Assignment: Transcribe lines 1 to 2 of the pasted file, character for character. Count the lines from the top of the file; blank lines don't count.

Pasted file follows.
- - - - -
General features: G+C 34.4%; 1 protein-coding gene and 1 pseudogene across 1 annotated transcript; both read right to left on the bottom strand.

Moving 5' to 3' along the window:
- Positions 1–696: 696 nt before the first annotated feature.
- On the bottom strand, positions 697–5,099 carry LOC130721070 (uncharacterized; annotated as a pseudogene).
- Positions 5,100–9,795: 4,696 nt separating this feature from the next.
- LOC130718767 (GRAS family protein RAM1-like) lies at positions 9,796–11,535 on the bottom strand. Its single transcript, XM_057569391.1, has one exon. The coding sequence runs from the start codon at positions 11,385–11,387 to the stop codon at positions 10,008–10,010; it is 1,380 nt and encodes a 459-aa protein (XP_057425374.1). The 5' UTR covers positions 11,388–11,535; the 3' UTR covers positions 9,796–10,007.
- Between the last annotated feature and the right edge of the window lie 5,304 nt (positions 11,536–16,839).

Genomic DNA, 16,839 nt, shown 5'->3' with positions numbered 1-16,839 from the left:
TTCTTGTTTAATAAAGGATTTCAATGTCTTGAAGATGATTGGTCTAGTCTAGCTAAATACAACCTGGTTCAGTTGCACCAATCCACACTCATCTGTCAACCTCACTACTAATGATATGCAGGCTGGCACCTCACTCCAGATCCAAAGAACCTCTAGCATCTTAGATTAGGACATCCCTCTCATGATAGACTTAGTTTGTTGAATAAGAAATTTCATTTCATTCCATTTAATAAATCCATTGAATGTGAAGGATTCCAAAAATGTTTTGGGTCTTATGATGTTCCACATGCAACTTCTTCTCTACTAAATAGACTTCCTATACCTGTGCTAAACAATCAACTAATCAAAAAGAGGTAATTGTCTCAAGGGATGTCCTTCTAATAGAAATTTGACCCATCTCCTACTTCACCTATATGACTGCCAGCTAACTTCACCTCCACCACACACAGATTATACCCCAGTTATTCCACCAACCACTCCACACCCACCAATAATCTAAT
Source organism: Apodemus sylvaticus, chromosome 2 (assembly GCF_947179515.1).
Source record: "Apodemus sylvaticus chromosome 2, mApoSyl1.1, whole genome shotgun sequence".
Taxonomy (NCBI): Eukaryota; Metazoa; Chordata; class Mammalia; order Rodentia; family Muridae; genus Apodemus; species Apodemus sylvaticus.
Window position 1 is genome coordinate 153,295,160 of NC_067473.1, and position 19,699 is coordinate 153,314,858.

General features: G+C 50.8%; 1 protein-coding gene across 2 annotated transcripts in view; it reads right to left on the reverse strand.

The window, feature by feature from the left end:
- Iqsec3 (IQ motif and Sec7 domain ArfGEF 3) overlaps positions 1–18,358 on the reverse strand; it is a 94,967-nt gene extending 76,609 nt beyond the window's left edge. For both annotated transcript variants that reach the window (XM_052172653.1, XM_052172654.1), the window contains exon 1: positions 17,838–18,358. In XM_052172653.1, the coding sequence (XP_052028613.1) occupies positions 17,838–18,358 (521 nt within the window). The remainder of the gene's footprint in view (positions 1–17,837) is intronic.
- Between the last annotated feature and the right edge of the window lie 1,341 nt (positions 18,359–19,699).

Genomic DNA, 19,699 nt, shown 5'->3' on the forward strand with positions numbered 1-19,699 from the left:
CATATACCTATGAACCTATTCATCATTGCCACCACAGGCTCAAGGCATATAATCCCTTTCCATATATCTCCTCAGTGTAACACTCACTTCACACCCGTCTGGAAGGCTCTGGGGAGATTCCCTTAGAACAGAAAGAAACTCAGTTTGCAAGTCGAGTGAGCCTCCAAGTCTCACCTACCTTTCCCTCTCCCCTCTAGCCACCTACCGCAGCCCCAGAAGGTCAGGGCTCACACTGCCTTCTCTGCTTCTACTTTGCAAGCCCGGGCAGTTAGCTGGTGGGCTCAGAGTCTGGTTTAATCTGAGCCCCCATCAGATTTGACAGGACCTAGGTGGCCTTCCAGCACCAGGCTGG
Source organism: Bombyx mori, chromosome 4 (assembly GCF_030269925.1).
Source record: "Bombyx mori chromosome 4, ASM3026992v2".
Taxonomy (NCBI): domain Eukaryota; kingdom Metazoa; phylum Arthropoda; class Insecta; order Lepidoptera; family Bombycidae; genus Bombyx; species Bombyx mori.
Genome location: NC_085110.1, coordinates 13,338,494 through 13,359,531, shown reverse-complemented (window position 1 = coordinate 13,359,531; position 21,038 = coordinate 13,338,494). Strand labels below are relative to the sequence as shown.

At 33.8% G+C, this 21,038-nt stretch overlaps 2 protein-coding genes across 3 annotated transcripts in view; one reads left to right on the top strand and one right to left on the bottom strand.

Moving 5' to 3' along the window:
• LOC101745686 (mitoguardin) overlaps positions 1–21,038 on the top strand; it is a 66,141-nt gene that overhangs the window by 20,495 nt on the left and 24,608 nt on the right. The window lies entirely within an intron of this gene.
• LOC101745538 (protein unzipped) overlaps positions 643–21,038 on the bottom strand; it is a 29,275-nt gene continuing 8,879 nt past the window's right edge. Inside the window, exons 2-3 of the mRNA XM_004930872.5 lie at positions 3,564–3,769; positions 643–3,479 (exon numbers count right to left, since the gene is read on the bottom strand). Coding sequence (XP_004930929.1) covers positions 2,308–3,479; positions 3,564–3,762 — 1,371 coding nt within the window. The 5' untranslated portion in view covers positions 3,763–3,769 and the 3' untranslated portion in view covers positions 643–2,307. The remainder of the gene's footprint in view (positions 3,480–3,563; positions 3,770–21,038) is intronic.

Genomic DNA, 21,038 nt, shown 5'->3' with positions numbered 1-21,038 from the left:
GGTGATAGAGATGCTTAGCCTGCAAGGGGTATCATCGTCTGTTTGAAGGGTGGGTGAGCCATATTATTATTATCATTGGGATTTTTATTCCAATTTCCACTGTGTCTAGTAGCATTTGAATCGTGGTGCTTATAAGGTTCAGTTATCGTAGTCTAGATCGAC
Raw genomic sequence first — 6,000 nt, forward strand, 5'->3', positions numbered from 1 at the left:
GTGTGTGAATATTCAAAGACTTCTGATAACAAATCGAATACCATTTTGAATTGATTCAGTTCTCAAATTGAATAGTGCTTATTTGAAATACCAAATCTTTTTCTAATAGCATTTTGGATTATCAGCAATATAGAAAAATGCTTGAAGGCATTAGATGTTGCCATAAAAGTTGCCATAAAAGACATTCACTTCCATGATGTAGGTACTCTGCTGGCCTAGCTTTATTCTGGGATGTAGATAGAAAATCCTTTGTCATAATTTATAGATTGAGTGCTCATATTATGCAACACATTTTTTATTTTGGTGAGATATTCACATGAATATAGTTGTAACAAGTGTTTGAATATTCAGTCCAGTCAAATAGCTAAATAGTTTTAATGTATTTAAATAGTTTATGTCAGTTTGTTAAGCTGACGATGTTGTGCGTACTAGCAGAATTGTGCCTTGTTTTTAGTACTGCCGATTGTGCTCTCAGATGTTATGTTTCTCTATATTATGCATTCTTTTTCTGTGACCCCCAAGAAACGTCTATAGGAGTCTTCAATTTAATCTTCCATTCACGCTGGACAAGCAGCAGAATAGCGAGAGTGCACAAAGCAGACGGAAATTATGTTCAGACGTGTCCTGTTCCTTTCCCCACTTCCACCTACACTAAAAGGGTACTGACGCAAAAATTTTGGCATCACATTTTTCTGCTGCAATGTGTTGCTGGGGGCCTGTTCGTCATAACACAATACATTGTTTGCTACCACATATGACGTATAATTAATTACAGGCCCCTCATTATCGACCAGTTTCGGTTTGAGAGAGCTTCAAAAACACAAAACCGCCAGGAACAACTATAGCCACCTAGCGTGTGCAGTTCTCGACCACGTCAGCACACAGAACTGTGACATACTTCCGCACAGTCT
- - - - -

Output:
General features: G+C 34.4%; 1 protein-coding gene and 1 pseudogene across 1 annotated transcript; both read right to left on the bottom strand.

Moving 5' to 3' along the window: